This latest BriefingsDirect podcast, from last month's 2013 Ariba Live Conference in Washington, DC, explores how Blue Marble Media in Atlanta has been using so-called spot-buying capabilities on the Ariba Network and Ariba Discovery to find new sales channels and new clients in the cloud.
To learn more about how agile procurement works on the mid-market sell side, we were joined by Cal Miller, vice president of Business Development at Blue Marble Media.
The interview was conducted by Dana Gardner, principal analyst at Interarbor Solutions.
Below are some excerpts.
Tell us a little bit about your company — your size, what services and products you provide. And why is the cloud not intimidating to you as a smaller firm for selling and finding new customers?
Even though we're very, very small, less than $2 million in revenue, we have clients like Georgia-Pacific, Verizon, Ariba, and the CDC. We work with a lot of medium-sized companies and even startups, very small ones. So the whole planet is our opportunity, if you will. We develop video, motion graphics, and animation for sales support, marketing, corporate communications, and just about any type of visual presentation that you might need.
Why go through non-traditional channels to get to new business?
Actually, it's a very overcrowded supplier sector. We're a little different in that we're a turnkey provider. We're not just a "video house." There are many of those out there, and they're good firms, but we're much more strategic. We do well when we begin a project and can interface at a C level with a company and help them come up with the strategy and the solution that eventually drives the message.
Our strength quite often is something that people don't know is even out there. One of the real benefits we found out early on Ariba Discovery is we can help educate people on the process of looking for companies like us, and then hopefully they are going to say, "OK, we'll call you back."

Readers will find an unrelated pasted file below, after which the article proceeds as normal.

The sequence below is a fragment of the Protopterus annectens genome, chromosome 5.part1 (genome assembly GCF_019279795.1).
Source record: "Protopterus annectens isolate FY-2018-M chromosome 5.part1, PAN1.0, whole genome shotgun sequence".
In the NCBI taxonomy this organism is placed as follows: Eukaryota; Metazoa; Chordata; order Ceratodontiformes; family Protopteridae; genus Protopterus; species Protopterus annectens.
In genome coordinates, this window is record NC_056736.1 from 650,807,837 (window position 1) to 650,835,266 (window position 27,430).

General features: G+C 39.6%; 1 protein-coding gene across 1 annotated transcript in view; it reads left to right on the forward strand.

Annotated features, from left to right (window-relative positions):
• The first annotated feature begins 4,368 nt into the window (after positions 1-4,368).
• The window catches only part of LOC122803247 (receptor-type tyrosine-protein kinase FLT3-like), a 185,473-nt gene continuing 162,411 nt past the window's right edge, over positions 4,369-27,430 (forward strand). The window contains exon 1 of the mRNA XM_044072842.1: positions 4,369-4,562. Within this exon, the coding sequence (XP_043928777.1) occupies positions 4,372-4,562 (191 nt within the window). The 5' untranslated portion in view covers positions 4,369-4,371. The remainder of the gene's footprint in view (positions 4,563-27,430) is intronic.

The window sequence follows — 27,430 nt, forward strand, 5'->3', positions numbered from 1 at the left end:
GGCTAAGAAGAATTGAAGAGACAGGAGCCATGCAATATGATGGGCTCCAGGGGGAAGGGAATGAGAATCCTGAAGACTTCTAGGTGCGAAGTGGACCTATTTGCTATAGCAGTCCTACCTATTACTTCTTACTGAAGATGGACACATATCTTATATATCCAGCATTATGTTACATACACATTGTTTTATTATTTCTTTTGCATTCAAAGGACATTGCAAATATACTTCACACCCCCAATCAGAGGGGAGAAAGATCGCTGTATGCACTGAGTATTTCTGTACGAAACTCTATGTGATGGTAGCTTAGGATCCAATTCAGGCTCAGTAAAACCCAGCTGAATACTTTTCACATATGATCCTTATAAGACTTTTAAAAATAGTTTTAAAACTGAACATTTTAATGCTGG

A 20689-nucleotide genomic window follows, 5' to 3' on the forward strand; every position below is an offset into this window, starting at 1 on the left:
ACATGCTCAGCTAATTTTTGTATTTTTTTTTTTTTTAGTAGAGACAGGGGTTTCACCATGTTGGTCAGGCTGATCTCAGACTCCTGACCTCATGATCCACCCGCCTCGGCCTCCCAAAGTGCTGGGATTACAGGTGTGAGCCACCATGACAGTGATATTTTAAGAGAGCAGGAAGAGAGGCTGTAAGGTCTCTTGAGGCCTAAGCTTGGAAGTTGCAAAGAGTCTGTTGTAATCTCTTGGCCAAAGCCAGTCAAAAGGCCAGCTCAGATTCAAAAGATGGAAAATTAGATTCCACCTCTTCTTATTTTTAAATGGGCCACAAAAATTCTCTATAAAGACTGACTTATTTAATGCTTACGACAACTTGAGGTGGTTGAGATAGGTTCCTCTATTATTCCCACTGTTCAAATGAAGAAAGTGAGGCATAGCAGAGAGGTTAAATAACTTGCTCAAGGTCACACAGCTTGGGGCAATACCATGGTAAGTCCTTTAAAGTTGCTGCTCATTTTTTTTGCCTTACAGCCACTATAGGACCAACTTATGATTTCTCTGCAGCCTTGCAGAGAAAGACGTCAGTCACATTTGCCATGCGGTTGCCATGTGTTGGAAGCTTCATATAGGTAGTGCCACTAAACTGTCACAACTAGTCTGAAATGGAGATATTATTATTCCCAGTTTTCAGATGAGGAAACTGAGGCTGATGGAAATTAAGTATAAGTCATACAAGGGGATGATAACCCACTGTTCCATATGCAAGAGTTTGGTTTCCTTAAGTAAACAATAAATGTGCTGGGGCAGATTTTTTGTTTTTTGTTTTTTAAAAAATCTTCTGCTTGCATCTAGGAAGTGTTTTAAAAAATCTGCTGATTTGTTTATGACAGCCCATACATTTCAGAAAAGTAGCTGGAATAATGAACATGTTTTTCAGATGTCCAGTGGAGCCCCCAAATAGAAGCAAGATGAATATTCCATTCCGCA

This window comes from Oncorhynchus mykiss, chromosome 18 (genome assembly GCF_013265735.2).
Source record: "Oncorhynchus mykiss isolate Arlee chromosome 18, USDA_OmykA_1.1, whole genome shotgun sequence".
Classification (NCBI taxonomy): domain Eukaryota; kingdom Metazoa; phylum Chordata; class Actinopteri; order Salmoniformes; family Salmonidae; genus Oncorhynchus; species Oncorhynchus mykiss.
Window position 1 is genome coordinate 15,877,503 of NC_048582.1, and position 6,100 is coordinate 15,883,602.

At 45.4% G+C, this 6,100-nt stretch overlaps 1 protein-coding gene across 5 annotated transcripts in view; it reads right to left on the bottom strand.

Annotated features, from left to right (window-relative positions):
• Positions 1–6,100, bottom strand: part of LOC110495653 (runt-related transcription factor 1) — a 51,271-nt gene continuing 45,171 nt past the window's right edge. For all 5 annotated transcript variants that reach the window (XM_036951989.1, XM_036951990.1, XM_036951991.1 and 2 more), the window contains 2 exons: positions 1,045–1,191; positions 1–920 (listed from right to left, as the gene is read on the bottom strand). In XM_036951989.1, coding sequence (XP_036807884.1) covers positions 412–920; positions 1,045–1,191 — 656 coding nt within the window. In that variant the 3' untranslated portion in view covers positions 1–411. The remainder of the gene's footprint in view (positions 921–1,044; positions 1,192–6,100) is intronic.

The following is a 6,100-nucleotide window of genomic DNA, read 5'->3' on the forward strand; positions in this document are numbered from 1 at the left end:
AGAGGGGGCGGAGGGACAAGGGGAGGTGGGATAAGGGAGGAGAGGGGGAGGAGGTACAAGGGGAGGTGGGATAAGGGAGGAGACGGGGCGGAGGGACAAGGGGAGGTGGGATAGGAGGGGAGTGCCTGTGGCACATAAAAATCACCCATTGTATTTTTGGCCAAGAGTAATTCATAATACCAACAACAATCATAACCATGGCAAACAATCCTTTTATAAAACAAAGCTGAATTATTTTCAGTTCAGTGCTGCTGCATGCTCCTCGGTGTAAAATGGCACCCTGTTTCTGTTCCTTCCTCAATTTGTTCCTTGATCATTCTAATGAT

Halfway to goal
As someone who is already on the Ariba Network, they need to know and need to acquire, so they're halfway to finding the goal. You're going to need to go halfway toward them with your specific differentiating value and make that understood.
This notion of spot buying, however, expands that; it allows more than just a structured procurement professional who is looking for services and extends this down to people who are doing ad hoc, occasional, once-in-a-blue-moon types of buying. How has that worked out? Tell me a little bit more about how you even got involved with Ariba Discovery and spot buying at all?
In our world, spot buying is probably half of our total business. Even large companies may only have a need for a high-profile video series once a year, two times a year, or every other year. So the people that are charged with developing that solution quite often aren't the people who are going to be writing the check or making the procurement, and vice versa.
So the real challenge there is to get these people to understand that there is a vetting process. Ariba has provided this service, so a company like us can sit up and say, "Hey, we're a little different than the other guys. Let's engage and start some dialogue."
What have been the results? Let's learn first about how long you've been doing this? What's the timeline on how you have been using Discovery and extending that to that spot buying type of clientele?